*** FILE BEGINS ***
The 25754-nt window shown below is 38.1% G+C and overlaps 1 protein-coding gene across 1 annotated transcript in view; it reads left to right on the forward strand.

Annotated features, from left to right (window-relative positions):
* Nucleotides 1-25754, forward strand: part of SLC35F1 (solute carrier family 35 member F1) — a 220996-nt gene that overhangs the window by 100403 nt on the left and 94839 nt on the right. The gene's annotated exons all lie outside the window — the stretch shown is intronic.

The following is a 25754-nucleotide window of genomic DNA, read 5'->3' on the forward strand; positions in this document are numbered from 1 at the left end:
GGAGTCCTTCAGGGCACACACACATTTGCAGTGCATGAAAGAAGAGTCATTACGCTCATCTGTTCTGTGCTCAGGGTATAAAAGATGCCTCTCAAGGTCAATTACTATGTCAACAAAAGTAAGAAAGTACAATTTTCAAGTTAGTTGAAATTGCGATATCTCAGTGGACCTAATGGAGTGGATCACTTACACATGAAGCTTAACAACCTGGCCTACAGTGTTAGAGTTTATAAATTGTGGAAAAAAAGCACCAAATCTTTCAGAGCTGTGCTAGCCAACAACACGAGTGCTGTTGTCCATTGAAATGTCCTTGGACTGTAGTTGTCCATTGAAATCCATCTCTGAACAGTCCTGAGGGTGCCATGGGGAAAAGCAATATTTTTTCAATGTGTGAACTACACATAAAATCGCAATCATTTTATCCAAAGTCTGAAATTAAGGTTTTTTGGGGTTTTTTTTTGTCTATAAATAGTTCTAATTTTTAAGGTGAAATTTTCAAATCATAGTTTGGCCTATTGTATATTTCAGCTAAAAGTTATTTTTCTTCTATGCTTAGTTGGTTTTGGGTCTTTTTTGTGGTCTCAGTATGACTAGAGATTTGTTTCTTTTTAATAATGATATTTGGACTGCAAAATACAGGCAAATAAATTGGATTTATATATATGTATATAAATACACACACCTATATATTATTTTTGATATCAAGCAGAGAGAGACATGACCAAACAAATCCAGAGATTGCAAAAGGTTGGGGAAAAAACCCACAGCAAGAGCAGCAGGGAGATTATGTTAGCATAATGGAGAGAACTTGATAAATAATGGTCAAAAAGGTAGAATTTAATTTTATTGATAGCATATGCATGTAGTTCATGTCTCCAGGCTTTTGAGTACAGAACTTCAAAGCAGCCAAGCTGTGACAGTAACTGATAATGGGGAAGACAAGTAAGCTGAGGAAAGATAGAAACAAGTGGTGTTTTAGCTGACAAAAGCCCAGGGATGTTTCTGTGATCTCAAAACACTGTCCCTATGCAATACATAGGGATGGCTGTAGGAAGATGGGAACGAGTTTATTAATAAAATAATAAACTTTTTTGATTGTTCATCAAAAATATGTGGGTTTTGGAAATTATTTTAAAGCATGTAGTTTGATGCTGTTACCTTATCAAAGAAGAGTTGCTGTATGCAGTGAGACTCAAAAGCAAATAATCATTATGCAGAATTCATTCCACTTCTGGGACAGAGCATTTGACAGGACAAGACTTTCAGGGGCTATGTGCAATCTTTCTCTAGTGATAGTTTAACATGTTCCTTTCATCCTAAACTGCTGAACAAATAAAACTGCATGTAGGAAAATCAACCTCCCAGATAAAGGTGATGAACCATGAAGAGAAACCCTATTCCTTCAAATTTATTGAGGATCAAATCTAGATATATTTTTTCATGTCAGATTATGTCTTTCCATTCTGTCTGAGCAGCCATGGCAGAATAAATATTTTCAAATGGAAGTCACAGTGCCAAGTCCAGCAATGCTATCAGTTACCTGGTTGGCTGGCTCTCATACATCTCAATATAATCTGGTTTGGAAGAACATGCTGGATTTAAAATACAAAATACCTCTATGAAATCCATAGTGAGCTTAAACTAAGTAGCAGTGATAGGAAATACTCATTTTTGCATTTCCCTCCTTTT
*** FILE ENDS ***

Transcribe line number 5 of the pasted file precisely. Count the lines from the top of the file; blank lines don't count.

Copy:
GGAGTCCTTCAGGGCACACACACATTTGCAGTGCATGAAAGAAGAGTCATTACGCTCATCTGTTCTGTGCTCAGGGTATAAAAGATGCCTCTCAAGGTCAATTACTATGTCAACAAAAGTAAGAAAGTACAATTTTCAAGTTAGTTGAAATTGCGATATCTCAGTGGACCTAATGGAGTGGATCACTTACACATGAAGCTTAACAACCTGGCCTACAGTGTTAGAGTTTATAAATTGTGGAAAAAAAGCACCAAATCTTTCAGAGCTGTGCTAGCCAACAACACGAGTGCTGTTGTCCATTGAAATGTCCTTGGACTGTAGTTGTCCATTGAAATCCATCTCTGAACAGTCCTGAGGGTGCCATGGGGAAAAGCAATATTTTTTCAATGTGTGAACTACACATAAAATCGCAATCATTTTATCCAAAGTCTGAAATTAAGGTTTTTTGGGGTTTTTTTTTGTCTATAAATAGTTCTAATTTTTAAGGTGAAATTTTCAAATCATAGTTTGGCCTATTGTATATTTCAGCTAAAAGTTATTTTTCTTCTATGCTTAGTTGGTTTTGGGTCTTTTTTGTGGTCTCAGTATGACTAGAGATTTGTTTCTTTTTAATAATGATATTTGGACTGCAAAATACAGGCAAATAAATTGGATTTATATATATGTATATAAATACACACACCTATATATTATTTTTGATATCAAGCAGAGAGAGACATGACCAAACAAATCCAGAGATTGCAAAAGGTTGGGGAAAAAACCCACAGCAAGAGCAGCAGGGAGATTATGTTAGCATAATGGAGAGAACTTGATAAATAATGGTCAAAAAGGTAGAATTTAATTTTATTGATAGCATATGCATGTAGTTCATGTCTCCAGGCTTTTGAGTACAGAACTTCAAAGCAGCCAAGCTGTGACAGTAACTGATAATGGGGAAGACAAGTAAGCTGAGGAAAGATAGAAACAAGTGGTGTTTTAGCTGACAAAAGCCCAGGGATGTTTCTGTGATCTCAAAACACTGTCCCTATGCAATACATAGGGATGGCTGTAGGAAGATGGGAACGAGTTTATTAATAAAATAATAAACTTTTTTGATTGTTCATCAAAAATATGTGGGTTTTGGAAATTATTTTAAAGCATGTAGTTTGATGCTGTTACCTTATCAAAGAAGAGTTGCTGTATGCAGTGAGACTCAAAAGCAAATAATCATTATGCAGAATTCATTCCACTTCTGGGACAGAGCATTTGACAGGACAAGACTTTCAGGGGCTATGTGCAATCTTTCTCTAGTGATAGTTTAACATGTTCCTTTCATCCTAAACTGCTGAACAAATAAAACTGCATGTAGGAAAATCAACCTCCCAGATAAAGGTGATGAACCATGAAGAGAAACCCTATTCCTTCAAATTTATTGAGGATCAAATCTAGATATATTTTTTCATGTCAGATTATGTCTTTCCATTCTGTCTGAGCAGCCATGGCAGAATAAATATTTTCAAATGGAAGTCACAGTGCCAAGTCCAGCAATGCTATCAGTTACCTGGTTGGCTGGCTCTCATACATCTCAATATAATCTGGTTTGGAAGAACATGCTGGATTTAAAATACAAAATACCTCTATGAAATCCATAGTGAGCTTAAACTAAGTAGCAGTGATAGGAAATACTCATTTTTGCATTTCCCTCCTTTT